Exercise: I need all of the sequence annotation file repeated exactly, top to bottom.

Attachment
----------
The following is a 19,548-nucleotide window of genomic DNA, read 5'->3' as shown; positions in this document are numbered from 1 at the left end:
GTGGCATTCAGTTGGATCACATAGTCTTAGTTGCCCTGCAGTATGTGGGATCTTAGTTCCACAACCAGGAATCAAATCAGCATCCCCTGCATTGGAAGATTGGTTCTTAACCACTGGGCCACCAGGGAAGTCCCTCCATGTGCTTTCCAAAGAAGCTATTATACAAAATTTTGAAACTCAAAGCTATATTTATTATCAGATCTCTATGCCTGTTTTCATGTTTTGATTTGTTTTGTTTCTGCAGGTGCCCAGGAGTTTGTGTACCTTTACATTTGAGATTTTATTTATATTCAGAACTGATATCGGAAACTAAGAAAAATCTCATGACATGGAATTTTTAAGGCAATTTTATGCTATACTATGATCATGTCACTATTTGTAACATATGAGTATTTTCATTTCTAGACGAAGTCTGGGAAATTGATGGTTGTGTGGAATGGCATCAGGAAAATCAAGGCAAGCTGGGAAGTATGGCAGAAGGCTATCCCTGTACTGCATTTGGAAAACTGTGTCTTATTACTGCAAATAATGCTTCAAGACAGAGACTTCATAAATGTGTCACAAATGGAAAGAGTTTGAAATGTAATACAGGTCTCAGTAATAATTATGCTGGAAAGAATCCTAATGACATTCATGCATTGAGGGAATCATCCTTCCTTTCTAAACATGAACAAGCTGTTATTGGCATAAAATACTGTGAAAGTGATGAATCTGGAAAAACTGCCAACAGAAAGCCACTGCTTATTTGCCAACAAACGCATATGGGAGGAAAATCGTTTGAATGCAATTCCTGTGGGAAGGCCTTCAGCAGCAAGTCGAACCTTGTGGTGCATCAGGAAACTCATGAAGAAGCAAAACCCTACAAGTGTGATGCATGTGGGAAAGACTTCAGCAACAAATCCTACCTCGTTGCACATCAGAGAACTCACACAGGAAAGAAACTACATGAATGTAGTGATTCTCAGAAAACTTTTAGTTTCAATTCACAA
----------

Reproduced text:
The following is a 19,548-nucleotide window of genomic DNA, read 5'->3' as shown; positions in this document are numbered from 1 at the left end:
GTGGCATTCAGTTGGATCACATAGTCTTAGTTGCCCTGCAGTATGTGGGATCTTAGTTCCACAACCAGGAATCAAATCAGCATCCCCTGCATTGGAAGATTGGTTCTTAACCACTGGGCCACCAGGGAAGTCCCTCCATGTGCTTTCCAAAGAAGCTATTATACAAAATTTTGAAACTCAAAGCTATATTTATTATCAGATCTCTATGCCTGTTTTCATGTTTTGATTTGTTTTGTTTCTGCAGGTGCCCAGGAGTTTGTGTACCTTTACATTTGAGATTTTATTTATATTCAGAACTGATATCGGAAACTAAGAAAAATCTCATGACATGGAATTTTTAAGGCAATTTTATGCTATACTATGATCATGTCACTATTTGTAACATATGAGTATTTTCATTTCTAGACGAAGTCTGGGAAATTGATGGTTGTGTGGAATGGCATCAGGAAAATCAAGGCAAGCTGGGAAGTATGGCAGAAGGCTATCCCTGTACTGCATTTGGAAAACTGTGTCTTATTACTGCAAATAATGCTTCAAGACAGAGACTTCATAAATGTGTCACAAATGGAAAGAGTTTGAAATGTAATACAGGTCTCAGTAATAATTATGCTGGAAAGAATCCTAATGACATTCATGCATTGAGGGAATCATCCTTCCTTTCTAAACATGAACAAGCTGTTATTGGCATAAAATACTGTGAAAGTGATGAATCTGGAAAAACTGCCAACAGAAAGCCACTGCTTATTTGCCAACAAACGCATATGGGAGGAAAATCGTTTGAATGCAATTCCTGTGGGAAGGCCTTCAGCAGCAAGTCGAACCTTGTGGTGCATCAGGAAACTCATGAAGAAGCAAAACCCTACAAGTGTGATGCATGTGGGAAAGACTTCAGCAACAAATCCTACCTCGTTGCACATCAGAGAACTCACACAGGAAAGAAACTACATGAATGTAGTGATTCTCAGAAAACTTTTAGTTTCAATTCACAA